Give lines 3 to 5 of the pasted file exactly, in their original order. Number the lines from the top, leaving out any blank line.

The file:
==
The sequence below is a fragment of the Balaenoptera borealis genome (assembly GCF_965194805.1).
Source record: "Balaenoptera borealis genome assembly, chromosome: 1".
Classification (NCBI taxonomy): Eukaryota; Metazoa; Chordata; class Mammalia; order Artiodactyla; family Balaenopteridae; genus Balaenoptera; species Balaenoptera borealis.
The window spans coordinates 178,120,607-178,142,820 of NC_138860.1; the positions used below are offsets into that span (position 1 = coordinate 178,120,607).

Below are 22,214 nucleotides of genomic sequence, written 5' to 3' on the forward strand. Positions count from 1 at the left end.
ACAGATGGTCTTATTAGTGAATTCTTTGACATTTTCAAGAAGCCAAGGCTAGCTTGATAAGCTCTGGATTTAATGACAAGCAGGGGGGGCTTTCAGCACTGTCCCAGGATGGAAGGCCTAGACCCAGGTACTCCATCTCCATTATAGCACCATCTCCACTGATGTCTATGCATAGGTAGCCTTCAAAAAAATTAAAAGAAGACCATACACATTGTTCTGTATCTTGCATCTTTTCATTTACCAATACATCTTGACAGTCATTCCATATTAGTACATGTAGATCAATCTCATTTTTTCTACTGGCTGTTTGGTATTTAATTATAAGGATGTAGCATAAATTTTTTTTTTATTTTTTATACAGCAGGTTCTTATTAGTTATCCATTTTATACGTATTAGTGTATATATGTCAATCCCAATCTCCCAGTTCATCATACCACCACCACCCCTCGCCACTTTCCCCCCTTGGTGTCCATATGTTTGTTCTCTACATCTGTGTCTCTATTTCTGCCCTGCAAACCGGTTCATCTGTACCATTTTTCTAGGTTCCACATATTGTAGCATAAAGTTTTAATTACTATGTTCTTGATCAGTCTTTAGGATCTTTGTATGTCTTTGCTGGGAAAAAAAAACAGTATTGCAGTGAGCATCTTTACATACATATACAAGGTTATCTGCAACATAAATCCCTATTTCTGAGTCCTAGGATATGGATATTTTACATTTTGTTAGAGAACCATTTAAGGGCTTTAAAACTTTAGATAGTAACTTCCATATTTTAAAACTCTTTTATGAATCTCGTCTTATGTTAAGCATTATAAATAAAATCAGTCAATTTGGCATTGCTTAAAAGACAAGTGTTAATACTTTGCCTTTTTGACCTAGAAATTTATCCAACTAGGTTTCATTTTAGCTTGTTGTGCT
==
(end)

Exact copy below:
Classification (NCBI taxonomy): Eukaryota; Metazoa; Chordata; class Mammalia; order Artiodactyla; family Balaenopteridae; genus Balaenoptera; species Balaenoptera borealis.
The window spans coordinates 178,120,607-178,142,820 of NC_138860.1; the positions used below are offsets into that span (position 1 = coordinate 178,120,607).

Below are 22,214 nucleotides of genomic sequence, written 5' to 3' on the forward strand. Positions count from 1 at the left end.